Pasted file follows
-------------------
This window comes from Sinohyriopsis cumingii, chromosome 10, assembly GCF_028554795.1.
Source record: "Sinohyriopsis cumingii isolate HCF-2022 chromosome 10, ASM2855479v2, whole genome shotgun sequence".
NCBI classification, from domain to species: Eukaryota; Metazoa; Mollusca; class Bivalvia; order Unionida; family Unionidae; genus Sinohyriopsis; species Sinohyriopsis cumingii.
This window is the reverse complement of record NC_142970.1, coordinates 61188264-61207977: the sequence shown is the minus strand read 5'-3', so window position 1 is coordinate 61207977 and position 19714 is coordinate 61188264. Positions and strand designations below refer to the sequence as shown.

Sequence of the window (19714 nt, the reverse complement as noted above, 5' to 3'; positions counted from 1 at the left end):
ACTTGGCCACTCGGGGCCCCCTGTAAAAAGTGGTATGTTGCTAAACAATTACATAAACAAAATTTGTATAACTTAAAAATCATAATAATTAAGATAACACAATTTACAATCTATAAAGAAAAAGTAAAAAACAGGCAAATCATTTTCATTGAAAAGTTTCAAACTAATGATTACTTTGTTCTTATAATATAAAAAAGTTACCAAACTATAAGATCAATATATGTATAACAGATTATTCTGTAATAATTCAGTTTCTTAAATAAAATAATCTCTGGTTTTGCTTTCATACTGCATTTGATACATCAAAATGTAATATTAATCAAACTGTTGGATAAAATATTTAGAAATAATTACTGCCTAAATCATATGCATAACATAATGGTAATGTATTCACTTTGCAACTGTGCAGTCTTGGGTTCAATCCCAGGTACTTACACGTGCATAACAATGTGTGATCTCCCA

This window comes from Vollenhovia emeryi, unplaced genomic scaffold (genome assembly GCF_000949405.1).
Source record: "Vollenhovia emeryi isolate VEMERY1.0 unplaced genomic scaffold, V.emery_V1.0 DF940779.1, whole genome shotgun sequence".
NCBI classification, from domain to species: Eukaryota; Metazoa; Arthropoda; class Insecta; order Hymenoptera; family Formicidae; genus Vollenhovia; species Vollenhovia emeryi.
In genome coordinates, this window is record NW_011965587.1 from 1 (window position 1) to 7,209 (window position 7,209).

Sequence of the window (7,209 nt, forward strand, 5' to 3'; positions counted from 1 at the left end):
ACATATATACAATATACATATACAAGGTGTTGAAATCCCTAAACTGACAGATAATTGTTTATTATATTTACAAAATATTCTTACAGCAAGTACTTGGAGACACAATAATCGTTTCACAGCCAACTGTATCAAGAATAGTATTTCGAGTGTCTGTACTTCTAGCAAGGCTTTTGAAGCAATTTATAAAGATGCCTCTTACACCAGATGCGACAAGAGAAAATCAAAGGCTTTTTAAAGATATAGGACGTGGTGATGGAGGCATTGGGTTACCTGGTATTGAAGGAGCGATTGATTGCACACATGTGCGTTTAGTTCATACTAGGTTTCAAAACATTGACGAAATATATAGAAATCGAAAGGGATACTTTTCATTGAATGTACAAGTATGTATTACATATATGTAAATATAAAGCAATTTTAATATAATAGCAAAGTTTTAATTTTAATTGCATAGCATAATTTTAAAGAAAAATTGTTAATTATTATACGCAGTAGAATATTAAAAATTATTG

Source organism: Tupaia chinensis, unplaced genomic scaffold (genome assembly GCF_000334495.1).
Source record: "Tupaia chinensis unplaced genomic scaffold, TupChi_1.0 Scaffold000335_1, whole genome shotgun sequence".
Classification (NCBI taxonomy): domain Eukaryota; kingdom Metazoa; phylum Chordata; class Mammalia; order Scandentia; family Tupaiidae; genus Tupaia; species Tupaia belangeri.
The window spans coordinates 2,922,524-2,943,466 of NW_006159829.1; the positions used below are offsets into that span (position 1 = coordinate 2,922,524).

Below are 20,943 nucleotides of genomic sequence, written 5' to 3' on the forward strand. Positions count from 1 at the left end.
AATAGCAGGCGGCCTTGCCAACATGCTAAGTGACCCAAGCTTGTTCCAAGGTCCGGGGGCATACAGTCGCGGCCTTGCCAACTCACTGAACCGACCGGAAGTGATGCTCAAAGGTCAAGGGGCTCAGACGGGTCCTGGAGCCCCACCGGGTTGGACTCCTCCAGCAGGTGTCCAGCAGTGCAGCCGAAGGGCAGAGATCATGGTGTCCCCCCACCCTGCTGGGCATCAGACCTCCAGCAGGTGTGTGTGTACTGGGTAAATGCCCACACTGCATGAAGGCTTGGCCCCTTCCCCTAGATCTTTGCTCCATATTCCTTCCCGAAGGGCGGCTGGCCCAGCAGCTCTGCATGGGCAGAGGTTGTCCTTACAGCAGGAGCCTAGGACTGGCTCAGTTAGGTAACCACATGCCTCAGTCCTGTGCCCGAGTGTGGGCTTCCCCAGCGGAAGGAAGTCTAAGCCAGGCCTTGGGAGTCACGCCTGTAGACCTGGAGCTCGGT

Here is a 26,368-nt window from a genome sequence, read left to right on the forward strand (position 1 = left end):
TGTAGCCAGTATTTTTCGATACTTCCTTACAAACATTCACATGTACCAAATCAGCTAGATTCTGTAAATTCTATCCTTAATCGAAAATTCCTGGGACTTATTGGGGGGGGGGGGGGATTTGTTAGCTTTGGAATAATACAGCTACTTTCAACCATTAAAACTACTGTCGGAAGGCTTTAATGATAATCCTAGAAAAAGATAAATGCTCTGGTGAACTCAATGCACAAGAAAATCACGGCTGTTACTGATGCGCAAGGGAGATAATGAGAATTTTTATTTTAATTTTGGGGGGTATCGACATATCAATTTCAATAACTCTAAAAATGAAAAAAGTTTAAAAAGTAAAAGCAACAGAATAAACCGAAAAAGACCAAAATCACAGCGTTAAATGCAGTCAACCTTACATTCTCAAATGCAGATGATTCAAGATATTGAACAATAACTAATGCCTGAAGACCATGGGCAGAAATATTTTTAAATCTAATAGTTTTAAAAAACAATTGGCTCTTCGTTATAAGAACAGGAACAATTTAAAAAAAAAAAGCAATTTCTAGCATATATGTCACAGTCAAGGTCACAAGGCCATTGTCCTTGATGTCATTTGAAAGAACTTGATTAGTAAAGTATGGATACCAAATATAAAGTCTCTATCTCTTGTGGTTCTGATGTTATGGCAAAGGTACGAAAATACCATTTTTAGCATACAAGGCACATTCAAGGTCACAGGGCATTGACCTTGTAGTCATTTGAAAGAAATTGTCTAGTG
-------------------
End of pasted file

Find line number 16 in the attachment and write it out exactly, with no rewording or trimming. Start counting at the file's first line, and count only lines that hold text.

The window spans coordinates 2,922,524-2,943,466 of NW_006159829.1; the positions used below are offsets into that span (position 1 = coordinate 2,922,524).